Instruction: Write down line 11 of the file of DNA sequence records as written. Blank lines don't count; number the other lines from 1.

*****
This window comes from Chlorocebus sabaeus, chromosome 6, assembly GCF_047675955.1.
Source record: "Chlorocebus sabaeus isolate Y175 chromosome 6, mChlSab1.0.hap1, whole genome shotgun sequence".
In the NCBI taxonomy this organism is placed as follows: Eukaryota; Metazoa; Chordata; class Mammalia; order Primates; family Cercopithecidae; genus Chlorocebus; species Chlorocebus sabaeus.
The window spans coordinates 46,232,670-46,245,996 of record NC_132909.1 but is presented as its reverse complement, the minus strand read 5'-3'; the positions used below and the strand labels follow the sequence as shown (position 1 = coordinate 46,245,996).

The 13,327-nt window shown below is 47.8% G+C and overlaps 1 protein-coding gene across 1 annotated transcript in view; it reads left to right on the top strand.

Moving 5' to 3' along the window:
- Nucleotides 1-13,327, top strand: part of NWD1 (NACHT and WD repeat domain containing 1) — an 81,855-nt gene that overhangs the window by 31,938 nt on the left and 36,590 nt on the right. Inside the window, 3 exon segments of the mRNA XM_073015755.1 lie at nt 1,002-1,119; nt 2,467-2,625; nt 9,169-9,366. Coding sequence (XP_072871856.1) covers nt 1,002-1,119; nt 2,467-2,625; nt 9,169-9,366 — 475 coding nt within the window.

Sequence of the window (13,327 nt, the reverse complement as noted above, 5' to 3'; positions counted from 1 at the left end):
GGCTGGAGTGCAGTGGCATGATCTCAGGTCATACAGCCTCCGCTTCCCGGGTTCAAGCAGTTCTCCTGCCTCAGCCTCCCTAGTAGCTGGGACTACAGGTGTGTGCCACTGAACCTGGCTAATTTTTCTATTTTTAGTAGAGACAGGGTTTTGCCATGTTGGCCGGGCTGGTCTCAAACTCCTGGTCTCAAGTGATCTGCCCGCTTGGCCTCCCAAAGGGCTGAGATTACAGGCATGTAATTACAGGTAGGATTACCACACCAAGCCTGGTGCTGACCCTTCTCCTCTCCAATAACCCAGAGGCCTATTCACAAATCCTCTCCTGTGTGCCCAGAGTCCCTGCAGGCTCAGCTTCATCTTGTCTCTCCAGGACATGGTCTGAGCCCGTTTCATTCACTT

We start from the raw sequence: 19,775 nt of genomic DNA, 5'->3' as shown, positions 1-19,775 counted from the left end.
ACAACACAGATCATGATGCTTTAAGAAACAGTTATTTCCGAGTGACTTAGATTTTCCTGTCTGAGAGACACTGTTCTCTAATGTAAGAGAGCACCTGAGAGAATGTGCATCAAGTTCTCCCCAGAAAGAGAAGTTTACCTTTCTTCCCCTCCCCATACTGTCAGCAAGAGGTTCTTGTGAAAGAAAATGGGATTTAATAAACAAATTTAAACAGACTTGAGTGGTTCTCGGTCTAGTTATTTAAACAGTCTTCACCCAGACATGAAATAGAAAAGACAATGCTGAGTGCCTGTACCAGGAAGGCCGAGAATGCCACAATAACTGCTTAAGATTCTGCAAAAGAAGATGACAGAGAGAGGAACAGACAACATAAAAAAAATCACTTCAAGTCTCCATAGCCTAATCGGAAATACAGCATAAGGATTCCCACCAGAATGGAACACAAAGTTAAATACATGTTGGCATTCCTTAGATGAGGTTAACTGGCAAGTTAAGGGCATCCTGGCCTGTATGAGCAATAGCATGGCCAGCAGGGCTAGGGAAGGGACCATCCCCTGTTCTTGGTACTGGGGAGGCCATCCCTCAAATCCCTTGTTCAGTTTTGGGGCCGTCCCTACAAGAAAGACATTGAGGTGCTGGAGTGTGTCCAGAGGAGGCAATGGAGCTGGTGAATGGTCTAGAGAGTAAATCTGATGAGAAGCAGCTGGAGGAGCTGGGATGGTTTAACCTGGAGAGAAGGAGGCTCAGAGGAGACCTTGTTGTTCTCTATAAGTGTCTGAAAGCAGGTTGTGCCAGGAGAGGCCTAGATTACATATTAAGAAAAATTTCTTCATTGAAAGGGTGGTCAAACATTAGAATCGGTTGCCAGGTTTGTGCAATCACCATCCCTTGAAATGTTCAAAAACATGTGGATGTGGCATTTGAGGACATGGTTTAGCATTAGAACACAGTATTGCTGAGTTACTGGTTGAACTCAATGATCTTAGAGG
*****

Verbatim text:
ACAACACAGATCATGATGCTTTAAGAAACAGTTATTTCCGAGTGACTTAGATTTTCCTGTCTGAGAGACACTGTTCTCTAATGTAAGAGAGCACCTGAGAGAATGTGCATCAAGTTCTCCCCAGAAAGAGAAGTTTACCTTTCTTCCCCTCCCCATACTGTCAGCAAGAGGTTCTTGTGAAAGAAAATGGGATTTAATAAACAAATTTAAACAGACTTGAGTGGTTCTCGGTCTAGTTATTTAAACAGTCTTCACCCAGACATGAAATAGAAAAGACAATGCTGAGTGCCTGTACCAGGAAGGCCGAGAATGCCACAATAACTGCTTAAGATTCTGCAAAAGAAGATGACAGAGAGAGGAACAGACAACATAAAAAAAATCACTTCAAGTCTCCATAGCCTAATCGGAAATACAGCATAAGGATTCCCACCAGAATGGAACACAAAGTTAAATACATGTTGGCATTCCTTAGATGAGGTTAACTGGCAAGTTAAGGGCATCCTGGCCTGTATGAGCAATAGCATGGCCAGCAGGGCTAGGGAAGGGACCATCCCCTGTTCTTGGTACTGGGGAGGCCATCCCTCAAATCCCTTGTTCAGTTTTGGGGCCGTCCCTACAAGAAAGACATTGAGGTGCTGGAGTGTGTCCAGAGGAGGCAATGGAGCTGGTGAATGGTCTAGAGAGTAAATCTGATGAGAAGCAGCTGGAGGAGCTGGGATGGTTTAACCTGGAGAGAAGGAGGCTCAGAGGAGACCTTGTTGTTCTCTATAAGTGTCTGAAAGCAGGTTGTGCCAGGAGAGGCCTAGATTACATATTAAGAAAAATTTCTTCATTGAAAGGGTGGTCAAACATTAGAATCGGTTGCCAGGTTTGTGCAATCACCATCCCTTGAAATGTTCAAAAACATGTGGATGTGGCATTTGAGGACATGGTTTAGCATTAGAACACAGTATTGCTGAGTTACTGGTTGAACTCAATGATCTTAGAGG